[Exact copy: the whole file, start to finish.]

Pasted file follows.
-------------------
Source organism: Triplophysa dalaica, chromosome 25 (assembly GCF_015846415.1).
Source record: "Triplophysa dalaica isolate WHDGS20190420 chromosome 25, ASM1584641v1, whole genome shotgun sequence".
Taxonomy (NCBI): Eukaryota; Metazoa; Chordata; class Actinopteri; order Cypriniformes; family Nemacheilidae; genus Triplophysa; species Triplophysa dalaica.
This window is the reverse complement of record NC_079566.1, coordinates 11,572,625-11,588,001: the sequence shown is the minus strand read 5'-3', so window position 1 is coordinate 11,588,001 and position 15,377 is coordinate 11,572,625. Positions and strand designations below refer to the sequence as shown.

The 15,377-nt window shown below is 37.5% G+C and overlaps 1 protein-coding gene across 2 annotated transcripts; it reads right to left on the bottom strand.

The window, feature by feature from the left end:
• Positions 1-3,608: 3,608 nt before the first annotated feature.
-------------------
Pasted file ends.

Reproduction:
Source organism: Triplophysa dalaica, chromosome 25 (assembly GCF_015846415.1).
Source record: "Triplophysa dalaica isolate WHDGS20190420 chromosome 25, ASM1584641v1, whole genome shotgun sequence".
Taxonomy (NCBI): Eukaryota; Metazoa; Chordata; class Actinopteri; order Cypriniformes; family Nemacheilidae; genus Triplophysa; species Triplophysa dalaica.
This window is the reverse complement of record NC_079566.1, coordinates 11,572,625-11,588,001: the sequence shown is the minus strand read 5'-3', so window position 1 is coordinate 11,588,001 and position 15,377 is coordinate 11,572,625. Positions and strand designations below refer to the sequence as shown.

The 15,377-nt window shown below is 37.5% G+C and overlaps 1 protein-coding gene across 2 annotated transcripts; it reads right to left on the bottom strand.

The window, feature by feature from the left end:
• Positions 1-3,608: 3,608 nt before the first annotated feature.